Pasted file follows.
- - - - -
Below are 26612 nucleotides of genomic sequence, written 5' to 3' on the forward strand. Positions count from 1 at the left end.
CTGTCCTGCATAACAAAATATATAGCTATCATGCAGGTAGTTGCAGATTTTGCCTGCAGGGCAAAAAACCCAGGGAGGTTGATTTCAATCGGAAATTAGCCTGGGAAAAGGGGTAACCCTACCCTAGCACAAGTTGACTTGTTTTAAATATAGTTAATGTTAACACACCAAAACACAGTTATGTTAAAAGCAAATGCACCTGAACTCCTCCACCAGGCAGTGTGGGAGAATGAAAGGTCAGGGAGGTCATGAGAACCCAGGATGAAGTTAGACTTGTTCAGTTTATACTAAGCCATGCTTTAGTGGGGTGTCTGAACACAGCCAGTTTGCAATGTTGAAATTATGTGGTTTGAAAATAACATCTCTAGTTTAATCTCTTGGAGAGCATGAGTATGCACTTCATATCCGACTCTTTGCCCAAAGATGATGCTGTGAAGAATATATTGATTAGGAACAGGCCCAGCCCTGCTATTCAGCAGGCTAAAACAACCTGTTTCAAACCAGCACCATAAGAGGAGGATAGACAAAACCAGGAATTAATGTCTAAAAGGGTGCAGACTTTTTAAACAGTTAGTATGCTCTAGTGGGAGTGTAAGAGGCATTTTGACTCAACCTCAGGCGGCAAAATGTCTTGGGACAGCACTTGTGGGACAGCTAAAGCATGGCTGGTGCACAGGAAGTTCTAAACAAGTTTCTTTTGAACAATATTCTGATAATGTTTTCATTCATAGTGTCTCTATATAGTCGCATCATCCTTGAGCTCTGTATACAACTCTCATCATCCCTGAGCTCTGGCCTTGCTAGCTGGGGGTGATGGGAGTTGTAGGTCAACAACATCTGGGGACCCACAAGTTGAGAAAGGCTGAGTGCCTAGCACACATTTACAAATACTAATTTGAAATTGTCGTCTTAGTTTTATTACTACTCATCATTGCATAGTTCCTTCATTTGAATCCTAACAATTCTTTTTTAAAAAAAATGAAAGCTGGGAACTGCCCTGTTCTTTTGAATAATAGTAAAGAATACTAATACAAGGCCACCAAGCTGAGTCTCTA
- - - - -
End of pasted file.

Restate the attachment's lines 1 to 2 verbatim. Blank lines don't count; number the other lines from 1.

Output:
Below are 26612 nucleotides of genomic sequence, written 5' to 3' on the forward strand. Positions count from 1 at the left end.
CTGTCCTGCATAACAAAATATATAGCTATCATGCAGGTAGTTGCAGATTTTGCCTGCAGGGCAAAAAACCCAGGGAGGTTGATTTCAATCGGAAATTAGCCTGGGAAAAGGGGTAACCCTACCCTAGCACAAGTTGACTTGTTTTAAATATAGTTAATGTTAACACACCAAAACACAGTTATGTTAAAAGCAAATGCACCTGAACTCCTCCACCAGGCAGTGTGGGAGAATGAAAGGTCAGGGAGGTCATGAGAACCCAGGATGAAGTTAGACTTGTTCAGTTTATACTAAGCCATGCTTTAGTGGGGTGTCTGAACACAGCCAGTTTGCAATGTTGAAATTATGTGGTTTGAAAATAACATCTCTAGTTTAATCTCTTGGAGAGCATGAGTATGCACTTCATATCCGACTCTTTGCCCAAAGATGATGCTGTGAAGAATATATTGATTAGGAACAGGCCCAGCCCTGCTATTCAGCAGGCTAAAACAACCTGTTTCAAACCAGCACCATAAGAGGAGGATAGACAAAACCAGGAATTAATGTCTAAAAGGGTGCAGACTTTTTAAACAGTTAGTATGCTCTAGTGGGAGTGTAAGAGGCATTTTGACTCAACCTCAGGCGGCAAAATGTCTTGGGACAGCACTTGTGGGACAGCTAAAGCATGGCTGGTGCACAGGAAGTTCTAAACAAGTTTCTTTTGAACAATATTCTGATAATGTTTTCATTCATAGTGTCTCTATATAGTCGCATCATCCTTGAGCTCTGTATACAACTCTCATCATCCCTGAGCTCTGGCCTTGCTAGCTGGGGGTGATGGGAGTTGTAGGTCAACAACATCTGGGGACCCACAAGTTGAGAAAGGCTGAGTGCCTAGCACACATTTACAAATACTAATTTGAAATTGTCGTCTTAGTTTTATTACTACTCATCATTGCATAGTTCCTTCATTTGAATCCTAACAATTCTTTTTTAAAAAAAATGAAAGCTGGGAACTGCCCTGTTCTTTTGAATAATAGTAAAGAATACTAATACAAGGCCACCAAGCTGAGTCTCTA